Best eco-friendly countertop options
Countertops are an important element in a home, since they make a huge impact aesthetically and add a lot of value. They're also a good way for home owners to start incorporating eco-friendly elements into their space. There are more and more choices for environmentally-friendly countertops these days, and although the options cost more than the standard laminate, I recommend making the upgrade - it will pay off both for the environment and for your pocketbook due to durability and the impact it will have on your home.
Let's start with what is NOT eco-friendly : laminate and stone, the two most popular choices for countertops today. Laminates are made of plastic-coated synthetics, and most include urea formaldehyde. If you need to go with laminate because of the low price, look for ones without the formaldehyde.
Stone options are not great for the environment as they're not renewable, and they are a massively energy and water- intensive product to produce. Yes, use of stone countertops gains some LEED points for the indoor air quality, and that combined with the durabaility of quartz (as it will likely last the lifetime of the home) does win it some points. So while it’s an ok choice, stone is still not the most responsible option for the planet overall.
So what are the best eco-friendly countertop options?
1. Composite and recycled material countertops
If you like the look of quartz, composite quartz is the way to go. Composite countertops are made from recycled paper or glass mixed with resins or concrete to form a hard surface. They come in many colour variations, have a long life span and are heat and scratch resistant. Products include:
Eco: Eco by Cosentino consists of 75 percent postindustrial or postconsumer materials and looks a lot like quartz in certain colours. Its nonporous surface needs no sealant, which makes it low maintenance like quartz as well.
IceStone- manufactured with 100% recycled glass in a cement matrix. "It is the only durable surface in the world to receive the Cradle to Cradle™ Gold certification, which assesses products on a number of criteria, such as the use of safe and healthy materials, design for material reuse and recycling, efficient use of energy and water throughout production, and the instituting of strategies for social responsibility."
PaperStone: PaperStone is made of 100 percent post-consumer paper fused with a petroleum-free resin derived from cashew liquids. The material more closely resembles wood than stone, making it easy to work with.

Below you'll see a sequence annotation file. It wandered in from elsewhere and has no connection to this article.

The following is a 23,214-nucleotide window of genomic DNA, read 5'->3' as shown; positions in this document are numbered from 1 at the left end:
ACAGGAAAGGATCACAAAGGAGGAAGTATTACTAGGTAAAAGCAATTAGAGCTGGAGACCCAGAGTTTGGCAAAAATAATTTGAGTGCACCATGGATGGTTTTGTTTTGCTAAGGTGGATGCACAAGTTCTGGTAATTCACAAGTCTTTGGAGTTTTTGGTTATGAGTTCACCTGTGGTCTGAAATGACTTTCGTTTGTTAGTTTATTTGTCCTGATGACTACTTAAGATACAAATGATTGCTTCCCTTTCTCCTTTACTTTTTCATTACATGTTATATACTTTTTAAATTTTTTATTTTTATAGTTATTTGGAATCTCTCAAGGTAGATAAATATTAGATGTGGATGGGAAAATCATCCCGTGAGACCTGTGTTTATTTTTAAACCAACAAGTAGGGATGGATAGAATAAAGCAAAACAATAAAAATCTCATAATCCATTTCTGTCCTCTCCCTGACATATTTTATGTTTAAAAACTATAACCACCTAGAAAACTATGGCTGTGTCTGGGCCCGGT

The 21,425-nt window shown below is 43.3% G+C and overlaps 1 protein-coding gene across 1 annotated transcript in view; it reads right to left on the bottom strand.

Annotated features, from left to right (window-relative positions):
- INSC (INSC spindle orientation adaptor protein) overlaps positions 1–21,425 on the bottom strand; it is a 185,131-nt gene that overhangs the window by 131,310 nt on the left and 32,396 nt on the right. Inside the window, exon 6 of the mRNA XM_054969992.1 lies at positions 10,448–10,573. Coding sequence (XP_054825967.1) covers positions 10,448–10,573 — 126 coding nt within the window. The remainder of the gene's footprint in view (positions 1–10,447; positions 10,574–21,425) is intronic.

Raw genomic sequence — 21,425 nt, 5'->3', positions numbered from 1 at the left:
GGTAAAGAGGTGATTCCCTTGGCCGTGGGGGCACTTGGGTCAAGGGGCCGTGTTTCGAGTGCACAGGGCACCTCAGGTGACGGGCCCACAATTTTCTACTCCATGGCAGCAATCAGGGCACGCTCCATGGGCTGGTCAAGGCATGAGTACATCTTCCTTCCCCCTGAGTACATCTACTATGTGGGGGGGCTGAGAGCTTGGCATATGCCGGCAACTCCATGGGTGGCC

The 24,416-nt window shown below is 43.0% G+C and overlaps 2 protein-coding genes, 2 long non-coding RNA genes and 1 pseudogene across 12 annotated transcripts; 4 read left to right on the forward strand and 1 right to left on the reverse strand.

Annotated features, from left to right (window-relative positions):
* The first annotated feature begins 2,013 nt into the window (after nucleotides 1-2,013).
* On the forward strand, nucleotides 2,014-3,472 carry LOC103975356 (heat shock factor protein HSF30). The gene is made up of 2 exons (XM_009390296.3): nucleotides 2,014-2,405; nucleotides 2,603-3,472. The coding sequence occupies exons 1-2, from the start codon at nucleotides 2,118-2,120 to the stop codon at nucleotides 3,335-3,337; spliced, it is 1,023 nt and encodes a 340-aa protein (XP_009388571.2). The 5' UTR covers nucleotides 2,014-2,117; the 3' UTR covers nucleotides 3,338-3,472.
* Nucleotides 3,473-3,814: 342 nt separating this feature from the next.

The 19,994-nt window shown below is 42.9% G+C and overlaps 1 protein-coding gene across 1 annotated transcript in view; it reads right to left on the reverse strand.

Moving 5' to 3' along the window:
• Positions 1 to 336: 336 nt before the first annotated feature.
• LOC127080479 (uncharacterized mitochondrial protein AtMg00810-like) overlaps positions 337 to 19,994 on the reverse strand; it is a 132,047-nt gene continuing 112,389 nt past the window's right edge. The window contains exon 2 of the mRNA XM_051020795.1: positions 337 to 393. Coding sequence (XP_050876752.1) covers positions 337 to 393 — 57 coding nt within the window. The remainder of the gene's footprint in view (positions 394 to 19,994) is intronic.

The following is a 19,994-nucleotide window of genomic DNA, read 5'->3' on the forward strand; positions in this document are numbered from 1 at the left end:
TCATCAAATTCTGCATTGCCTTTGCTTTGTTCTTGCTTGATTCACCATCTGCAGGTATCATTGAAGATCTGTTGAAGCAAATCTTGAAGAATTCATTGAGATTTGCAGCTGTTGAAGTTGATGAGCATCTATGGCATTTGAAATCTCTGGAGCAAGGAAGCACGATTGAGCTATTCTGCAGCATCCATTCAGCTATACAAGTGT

Richlite- another paper-based alternative made from both FSC certified pulp and post-consumer paper waste products.
Squak Mountain Stone- a fibrous-cement material made of recycled paper, glass and low-carbon cement. Resembles soapstone or limestone.
Environite- 90% composed of recycled glass, refractory and other commonly discarded post consumer and post industrial materials.
Bio glass is 100 percent recycled glass designed with translucent layers of glass that form a smooth, etched, sandblasted, patterned or grooved finish. The material in it includes mirrors, windows, bottles, really any kind of broken recycled glass. Great for a modern look and it requires to sealing or waxing, and doesn't stain or burn.
Geos - blends recycled glass into a unique blend with strength and beauty. Available at Home Depot.
3. Recycled stainless steel and aluminum
Because it is a product that avoids going to the landfill, stainless steel and aluminum get the green thumbs up. Most stainless steel is made of 60 percent recycled content and, because it can be recycled again and again, has an extended useful life. Check out Alkemi , which make a countertop made of post-industrial scrap waste of the fine flakes left over from aluminum milling.
4. Wood or butcher block
Hardwoods such as maple or oak with FSC certification and use of low-VOC sealants and water-based finishes are a great choice and have a beautiful warm look. Even better is to go with reclaimed wood.
5. Concrete, but only if recycled
Concrete manufacturing is one of the most energy and water-intensive practices around, but lately some companies are coming out with recycled concrete products, replacing 80-90% of the cement with recycled cement materials. Once such company is Concrete Elegance, which uses an interesting process and makes beautiful finished counters.
I hope this gives you some viable green options for countertops, and I hope you consider the planet while doing a kitchen refresh. What do you think - worth the investment?
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